The Taiwan Ministry of Economic Affairs created a joint venture, the Phalanx Biotech Group, which plans to bring high-density microarrays to the global marketplace this month.
Using its experience with semiconductors as a model, Taiwan and a set of Taiwan-based businesses and North American research entities will enter the emerging microarray marketplace seeking to attack established competitors by manufacturing high-density chips at price-points of tens, rather than hundreds, of dollars.
The first product available will be the Phalanx Human Liver2000 microarray. The chip will contain oligonucleotide probes taken from NCBI Unigene clusters for 1,964 liver-associated genes and 36 controls classified into seven categories based on their tissue source. The chips are offered because of the prevalence of liver disease in Asian populations, according to Ron Woznow, chief executive officer of the Canadian Genetics Discovery Network, a partner in Phalanx.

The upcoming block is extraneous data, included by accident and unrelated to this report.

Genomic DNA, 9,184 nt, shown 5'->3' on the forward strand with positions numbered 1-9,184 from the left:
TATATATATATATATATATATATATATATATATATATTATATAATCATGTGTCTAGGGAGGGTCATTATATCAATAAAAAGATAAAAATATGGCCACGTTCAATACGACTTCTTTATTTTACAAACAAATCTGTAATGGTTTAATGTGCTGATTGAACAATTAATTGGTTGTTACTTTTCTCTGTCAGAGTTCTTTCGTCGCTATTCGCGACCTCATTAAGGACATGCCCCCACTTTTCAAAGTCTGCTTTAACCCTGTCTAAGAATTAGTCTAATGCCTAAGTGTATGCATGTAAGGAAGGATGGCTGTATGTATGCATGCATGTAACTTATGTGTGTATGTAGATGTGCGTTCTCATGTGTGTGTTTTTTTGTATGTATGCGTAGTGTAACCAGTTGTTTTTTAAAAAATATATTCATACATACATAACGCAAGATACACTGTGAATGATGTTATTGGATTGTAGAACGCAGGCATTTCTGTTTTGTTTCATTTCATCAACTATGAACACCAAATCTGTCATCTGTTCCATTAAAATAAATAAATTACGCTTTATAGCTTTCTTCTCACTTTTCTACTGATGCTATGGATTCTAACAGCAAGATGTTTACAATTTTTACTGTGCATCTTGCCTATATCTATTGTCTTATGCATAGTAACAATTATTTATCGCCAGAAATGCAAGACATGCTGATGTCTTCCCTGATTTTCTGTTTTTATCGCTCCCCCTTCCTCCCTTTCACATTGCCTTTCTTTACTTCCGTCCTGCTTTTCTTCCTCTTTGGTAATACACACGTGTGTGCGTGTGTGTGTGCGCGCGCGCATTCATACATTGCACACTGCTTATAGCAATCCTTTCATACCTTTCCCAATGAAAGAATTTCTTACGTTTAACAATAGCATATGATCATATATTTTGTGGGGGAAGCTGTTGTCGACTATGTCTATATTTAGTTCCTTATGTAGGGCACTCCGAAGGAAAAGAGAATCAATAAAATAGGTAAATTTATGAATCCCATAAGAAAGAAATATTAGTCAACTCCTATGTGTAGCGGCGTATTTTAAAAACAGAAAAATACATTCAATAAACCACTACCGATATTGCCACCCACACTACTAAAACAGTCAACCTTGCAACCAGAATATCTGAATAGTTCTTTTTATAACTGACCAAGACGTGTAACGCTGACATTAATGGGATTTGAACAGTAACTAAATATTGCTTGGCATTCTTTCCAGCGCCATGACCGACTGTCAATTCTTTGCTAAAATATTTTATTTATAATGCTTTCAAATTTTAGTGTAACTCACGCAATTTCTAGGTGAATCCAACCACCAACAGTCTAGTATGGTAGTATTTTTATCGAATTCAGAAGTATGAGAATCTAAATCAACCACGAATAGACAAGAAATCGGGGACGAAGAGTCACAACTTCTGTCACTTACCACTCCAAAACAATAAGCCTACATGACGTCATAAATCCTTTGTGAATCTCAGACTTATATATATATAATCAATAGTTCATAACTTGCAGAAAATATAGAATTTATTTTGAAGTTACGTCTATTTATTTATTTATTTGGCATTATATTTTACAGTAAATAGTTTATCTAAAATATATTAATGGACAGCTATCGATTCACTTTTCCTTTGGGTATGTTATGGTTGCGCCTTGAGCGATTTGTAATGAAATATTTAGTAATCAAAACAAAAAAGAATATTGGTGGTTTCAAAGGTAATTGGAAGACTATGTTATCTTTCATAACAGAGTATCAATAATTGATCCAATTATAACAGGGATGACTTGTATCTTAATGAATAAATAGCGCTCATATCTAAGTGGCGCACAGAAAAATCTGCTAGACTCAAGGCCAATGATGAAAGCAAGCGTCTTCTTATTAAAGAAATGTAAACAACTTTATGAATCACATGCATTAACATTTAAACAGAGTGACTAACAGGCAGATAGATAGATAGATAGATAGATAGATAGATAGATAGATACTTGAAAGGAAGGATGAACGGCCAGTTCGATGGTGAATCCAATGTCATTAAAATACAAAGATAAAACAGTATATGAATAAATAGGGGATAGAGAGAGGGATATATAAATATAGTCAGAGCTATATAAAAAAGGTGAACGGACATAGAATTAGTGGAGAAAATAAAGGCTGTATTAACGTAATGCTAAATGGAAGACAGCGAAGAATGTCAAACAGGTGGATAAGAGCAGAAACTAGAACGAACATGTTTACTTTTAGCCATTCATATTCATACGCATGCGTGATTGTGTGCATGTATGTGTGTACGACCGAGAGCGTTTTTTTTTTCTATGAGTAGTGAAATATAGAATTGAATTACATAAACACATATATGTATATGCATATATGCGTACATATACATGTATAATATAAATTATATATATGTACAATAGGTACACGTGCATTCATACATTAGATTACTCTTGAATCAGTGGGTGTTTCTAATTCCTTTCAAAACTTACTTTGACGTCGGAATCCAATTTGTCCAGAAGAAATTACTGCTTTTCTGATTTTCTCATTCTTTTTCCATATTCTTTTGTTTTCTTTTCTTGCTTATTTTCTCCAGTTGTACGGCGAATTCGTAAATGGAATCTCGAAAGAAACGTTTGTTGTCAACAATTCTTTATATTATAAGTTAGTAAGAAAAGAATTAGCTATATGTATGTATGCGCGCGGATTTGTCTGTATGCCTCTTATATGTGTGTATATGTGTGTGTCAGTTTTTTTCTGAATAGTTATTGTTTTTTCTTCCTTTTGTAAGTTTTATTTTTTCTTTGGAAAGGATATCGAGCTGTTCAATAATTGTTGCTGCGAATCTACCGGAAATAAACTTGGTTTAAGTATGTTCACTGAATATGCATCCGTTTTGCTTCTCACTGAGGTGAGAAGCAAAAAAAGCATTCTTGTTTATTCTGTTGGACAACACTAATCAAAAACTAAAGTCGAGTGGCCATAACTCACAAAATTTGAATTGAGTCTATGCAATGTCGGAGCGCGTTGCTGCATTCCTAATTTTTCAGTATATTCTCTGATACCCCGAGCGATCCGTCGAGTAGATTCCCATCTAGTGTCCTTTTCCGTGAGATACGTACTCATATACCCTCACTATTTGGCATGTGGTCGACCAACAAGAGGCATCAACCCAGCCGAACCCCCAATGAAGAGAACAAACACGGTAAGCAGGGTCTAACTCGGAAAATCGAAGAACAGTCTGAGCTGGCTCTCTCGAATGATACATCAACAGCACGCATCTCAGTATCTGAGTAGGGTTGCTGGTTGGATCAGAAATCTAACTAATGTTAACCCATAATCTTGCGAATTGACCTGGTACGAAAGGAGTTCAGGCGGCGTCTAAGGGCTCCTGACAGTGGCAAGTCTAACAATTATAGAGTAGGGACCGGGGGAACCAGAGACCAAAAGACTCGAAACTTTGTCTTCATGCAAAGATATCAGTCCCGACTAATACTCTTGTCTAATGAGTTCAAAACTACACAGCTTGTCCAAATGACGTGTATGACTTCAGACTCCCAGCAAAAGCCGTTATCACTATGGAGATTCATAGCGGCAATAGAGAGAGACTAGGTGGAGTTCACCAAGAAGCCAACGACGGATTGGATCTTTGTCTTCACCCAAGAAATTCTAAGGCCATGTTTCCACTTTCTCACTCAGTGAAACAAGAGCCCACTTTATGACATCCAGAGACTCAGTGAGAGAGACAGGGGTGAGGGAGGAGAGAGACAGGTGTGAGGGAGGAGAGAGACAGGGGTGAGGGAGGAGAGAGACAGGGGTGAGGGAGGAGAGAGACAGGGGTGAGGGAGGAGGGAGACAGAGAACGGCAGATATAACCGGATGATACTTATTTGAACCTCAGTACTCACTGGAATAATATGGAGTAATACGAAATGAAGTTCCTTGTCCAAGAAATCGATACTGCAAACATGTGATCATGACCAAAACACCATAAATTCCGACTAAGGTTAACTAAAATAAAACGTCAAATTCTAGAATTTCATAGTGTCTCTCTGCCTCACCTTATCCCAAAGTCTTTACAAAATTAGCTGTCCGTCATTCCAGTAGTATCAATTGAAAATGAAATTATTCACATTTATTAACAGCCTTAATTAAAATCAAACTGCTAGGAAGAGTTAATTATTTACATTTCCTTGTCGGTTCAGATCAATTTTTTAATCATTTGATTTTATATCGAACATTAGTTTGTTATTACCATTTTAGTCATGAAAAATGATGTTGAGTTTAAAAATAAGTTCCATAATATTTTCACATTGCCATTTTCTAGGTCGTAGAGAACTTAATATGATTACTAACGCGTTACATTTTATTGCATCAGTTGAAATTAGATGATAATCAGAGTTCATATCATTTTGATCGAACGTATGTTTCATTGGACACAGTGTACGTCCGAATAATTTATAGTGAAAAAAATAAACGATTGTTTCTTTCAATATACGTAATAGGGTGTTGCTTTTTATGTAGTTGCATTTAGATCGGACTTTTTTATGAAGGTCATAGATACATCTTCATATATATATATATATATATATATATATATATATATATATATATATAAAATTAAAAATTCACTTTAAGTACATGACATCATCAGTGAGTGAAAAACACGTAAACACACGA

The next product from the Taipei assembly line will be a single human-genome chip, containing probes for 30,000 human genes derived from NCBI Unigene clusters, and targeted for availability in December. Phalanx will also offer services including array design, DNA hybridization, scanning, and database management.
Phalanx is a spin-off of a four-year development project started by the Ministry of Economic Affairs in 1999 and managed by the Industrial Technology Research Institute, a 6,000-employee government sponsored organization launched in 1973 to create core technology and transfer it to the private sector.
Phalanx enters the field with 16 patents licensed from ITRI: an ink-jet based microarray manufacturing technology, a war chest equivalent to $14 million in funding, and a list of stakeholders that includes: CGDN, headquartered in Vancouver, Canada; The Information Systems for Biotechnology agricultural genomics information organization of Virginia Tech, and several Taiwanese companies.
— Mo Krochmal